A castle is apparently first recorded at Usk in 1138 when it was seized by the Welsh kings of Gwent from the Clare family of Chepstow.  The castle was retaken by the Clares before this line of the family died out in 1176.  The castle fell again to the Welsh in 1174 and was only regained 10 years later by King Henry II (1154-89).  In 1189 the castle was given to William Marshall (d.1219) in marriage with the daughter of Earl Richard Clare (d.1176).  William and his descendants are stated without evidence to have added greatly to the castle and remodelled the keep into a residence.  The fortress saw heavy fighting in 1233-34 when Henry III attacked it unsuccessfully during the Marshall rebellion.  With the death of the last Marshall earl in 1245 at Goodrich castle, Usk passed via an heiress to the Clare earls of Gloucester.

By 1289 the powerful north tower is said to have been built to serve as a treasury.  In the early fourteenth century it is stated that Elizabeth Burgh, nee Clare (d.1360), sister of the last Clare earl of Gloucester who was killed at the battle of Bannockburn in 1314, built the large banqueting hall and chapel against the north curtain wall as well as a chamber block outside.  She is also stated to have remodelled the keep to provide 3 storeys of living accommodation. 

The masonry in the lower, south-east ward is said to date to the late fourteenth or early fifteenth century when the lordship passed to the Mortimers of Wigmore.   Owain Glyndwr burnt the town in 1402 and 1405, but the castle seems to have held out.  In 1431 William ap Thomas of Raglan was steward of the lordship and his son Sir William Herbert remodelled the keep again to serve as a steward's lodging.   By the early sixteenth century the steward was living in the gatehouse and the castle was beginning to decay.  By 1550 the fortress was said to be 'worth nothing' and by 1556 Roger Williams of Usk had demolished the great hall and barn.

The castle stands on a spur overlooking the River Usk and consists of three wards built on the site of a Roman fort.  In total the fortress occupies an area about 700' by 500'.  The innermost ward, some 260' long by 175' across, is encased by curtain walls with towers at intervals.  The thirteenth century north tower is D shaped with a large square-headed doorway.  On the first floor is a fireplace which shows that the tower was residential.  The adjoining banqueting hall is fourteenth century with later additions.   Along its south side is a buttressed wall with two windows and a doorway, with a third window above.  The west wall has a further, large window and there is a fireplace in the north wall at first floor level.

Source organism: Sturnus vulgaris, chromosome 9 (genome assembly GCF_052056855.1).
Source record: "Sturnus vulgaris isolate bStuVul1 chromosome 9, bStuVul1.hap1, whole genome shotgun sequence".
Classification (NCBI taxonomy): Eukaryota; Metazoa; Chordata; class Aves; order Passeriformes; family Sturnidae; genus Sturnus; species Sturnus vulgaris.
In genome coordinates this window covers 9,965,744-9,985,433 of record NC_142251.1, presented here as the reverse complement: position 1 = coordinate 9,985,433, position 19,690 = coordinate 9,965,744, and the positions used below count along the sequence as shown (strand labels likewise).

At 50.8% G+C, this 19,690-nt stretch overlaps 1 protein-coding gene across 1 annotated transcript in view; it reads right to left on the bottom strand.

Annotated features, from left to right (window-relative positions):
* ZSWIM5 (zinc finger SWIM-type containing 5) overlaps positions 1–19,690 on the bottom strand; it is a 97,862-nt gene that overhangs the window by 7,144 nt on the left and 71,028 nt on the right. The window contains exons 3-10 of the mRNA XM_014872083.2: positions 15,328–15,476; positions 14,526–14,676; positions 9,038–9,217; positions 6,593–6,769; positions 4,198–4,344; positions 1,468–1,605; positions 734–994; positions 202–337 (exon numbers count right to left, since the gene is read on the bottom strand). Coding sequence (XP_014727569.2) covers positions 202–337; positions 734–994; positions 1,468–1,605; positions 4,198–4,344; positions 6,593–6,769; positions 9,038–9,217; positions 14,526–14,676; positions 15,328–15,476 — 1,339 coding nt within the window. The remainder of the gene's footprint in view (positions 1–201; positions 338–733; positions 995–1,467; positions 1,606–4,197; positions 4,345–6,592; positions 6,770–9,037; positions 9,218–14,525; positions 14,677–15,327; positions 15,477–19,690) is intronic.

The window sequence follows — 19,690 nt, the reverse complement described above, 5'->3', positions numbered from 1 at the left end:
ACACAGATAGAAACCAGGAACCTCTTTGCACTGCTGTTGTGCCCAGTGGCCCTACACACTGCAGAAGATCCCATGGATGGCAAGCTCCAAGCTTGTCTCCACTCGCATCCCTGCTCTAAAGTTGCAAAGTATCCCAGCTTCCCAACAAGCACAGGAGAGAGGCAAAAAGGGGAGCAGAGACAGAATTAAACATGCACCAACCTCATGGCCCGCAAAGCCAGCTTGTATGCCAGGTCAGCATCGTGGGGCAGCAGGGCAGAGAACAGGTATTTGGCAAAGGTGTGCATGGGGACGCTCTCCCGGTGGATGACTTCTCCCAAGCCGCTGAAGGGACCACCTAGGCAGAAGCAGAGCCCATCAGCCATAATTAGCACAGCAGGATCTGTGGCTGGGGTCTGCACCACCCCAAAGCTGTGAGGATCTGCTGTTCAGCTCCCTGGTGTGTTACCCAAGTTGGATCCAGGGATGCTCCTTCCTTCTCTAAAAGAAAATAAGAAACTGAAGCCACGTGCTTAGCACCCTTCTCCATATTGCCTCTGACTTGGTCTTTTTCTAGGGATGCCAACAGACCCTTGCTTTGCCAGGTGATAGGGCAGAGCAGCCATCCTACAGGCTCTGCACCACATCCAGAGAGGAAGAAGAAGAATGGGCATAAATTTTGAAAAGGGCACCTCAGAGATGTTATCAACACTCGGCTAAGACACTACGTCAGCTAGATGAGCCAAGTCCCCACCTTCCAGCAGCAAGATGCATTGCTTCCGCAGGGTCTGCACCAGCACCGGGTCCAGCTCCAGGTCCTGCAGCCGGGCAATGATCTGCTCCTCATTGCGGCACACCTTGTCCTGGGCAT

The Garrison tower to the west is circular and located midway along the curtain wall.  This truly impressive tower, similar to some of those at Chepstow, stands to its full height of 4 storeys with a crenallated parapet, and there are doors into it on either side from the curtain wall.  At a level corresponding to the top of the curtain wall is a small passageway leading to a garderobe on the 
north side and a spiral staircase on the south side. 

The next tower in the enceinte is also round and stands in the south corner to the same height as the adjoining curtain walls.  A doorway survives on the 
north side.  To the north-east there is a large gateway with a pointed arch.  To the north of the gateway is another fireplace and grass covered remains of rooms.  At the west end of the enceinte is an irregular rectangular tower that projects boldly outside the curtain wall.  This building could well be the oldest masonry on the site and could have begun life as a roughly 35' slightly off-square keep.  Similar small keeps under 40' exist in Wales at Carndochan (35' square), Dolwyddelan I (25' square) and White Castle (35' square): and in England at Bridgnorth (39'x35'), Clitheroe (35' square), Clun (30' square), Farnham (37' square), Goodrich (29' square), Hyssington (27' square), Moreton Corbet (38'x33'), Peak (21'x19') and Wattlesborough (30' square).  

The south-west curtain wall
adjoining the garrison tower retains its wallwalk, while the south-east wall has a small 'room' inside the wall at an upper level.  The main entrance is by a simple unflanked hole in the wall gateway between the keep and the D shaped north-east tower.

To the south-east is an outer bailey with walls on its south and east sides, as well as a corner tower to the south and a rectangular gatehouse to the east.  The west defences are now only marked by a slope.  The gatehouse is square in plan, is 3 storeys high and has a doorway reached by stone steps on the east side.  There are round headed windows on the south side.

To the 
north of the inner ward is a further rectangular ward which appears to have never had masonry defences.  The ditch separating this from the masonry ward to the south is irregular and it is quite possible that the first castle consisted of the single rectangular tower surrounded by one large bailey that was subsequently divided into three.

Why not join me at Usk and other British castles this October?  Please see the information on tours at Scholarly Sojourns.


Copyright©2016 Paul Martin Remfry